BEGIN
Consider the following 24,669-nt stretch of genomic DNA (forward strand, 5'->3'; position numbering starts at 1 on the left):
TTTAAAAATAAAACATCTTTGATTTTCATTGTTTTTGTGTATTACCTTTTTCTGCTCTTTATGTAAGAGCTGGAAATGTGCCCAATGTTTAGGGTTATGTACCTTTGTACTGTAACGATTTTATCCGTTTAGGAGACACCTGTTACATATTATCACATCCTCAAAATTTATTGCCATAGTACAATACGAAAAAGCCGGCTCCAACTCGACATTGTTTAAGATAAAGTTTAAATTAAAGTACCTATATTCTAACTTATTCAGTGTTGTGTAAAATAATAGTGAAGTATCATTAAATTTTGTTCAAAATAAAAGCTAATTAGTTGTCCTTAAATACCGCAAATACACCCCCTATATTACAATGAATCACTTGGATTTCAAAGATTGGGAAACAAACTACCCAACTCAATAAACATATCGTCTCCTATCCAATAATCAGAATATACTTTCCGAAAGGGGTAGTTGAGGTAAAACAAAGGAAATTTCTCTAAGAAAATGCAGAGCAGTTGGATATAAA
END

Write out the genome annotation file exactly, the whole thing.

Consider the following 24,669-nt stretch of genomic DNA (forward strand, 5'->3'; position numbering starts at 1 on the left):
TTTAAAAATAAAACATCTTTGATTTTCATTGTTTTTGTGTATTACCTTTTTCTGCTCTTTATGTAAGAGCTGGAAATGTGCCCAATGTTTAGGGTTATGTACCTTTGTACTGTAACGATTTTATCCGTTTAGGAGACACCTGTTACATATTATCACATCCTCAAAATTTATTGCCATAGTACAATACGAAAAAGCCGGCTCCAACTCGACATTGTTTAAGATAAAGTTTAAATTAAAGTACCTATATTCTAACTTATTCAGTGTTGTGTAAAATAATAGTGAAGTATCATTAAATTTTGTTCAAAATAAAAGCTAATTAGTTGTCCTTAAATACCGCAAATACACCCCCTATATTACAATGAATCACTTGGATTTCAAAGATTGGGAAACAAACTACCCAACTCAATAAACATATCGTCTCCTATCCAATAATCAGAATATACTTTCCGAAAGGGGTAGTTGAGGTAAAACAAAGGAAATTTCTCTAAGAAAATGCAGAGCAGTTGGATATAAA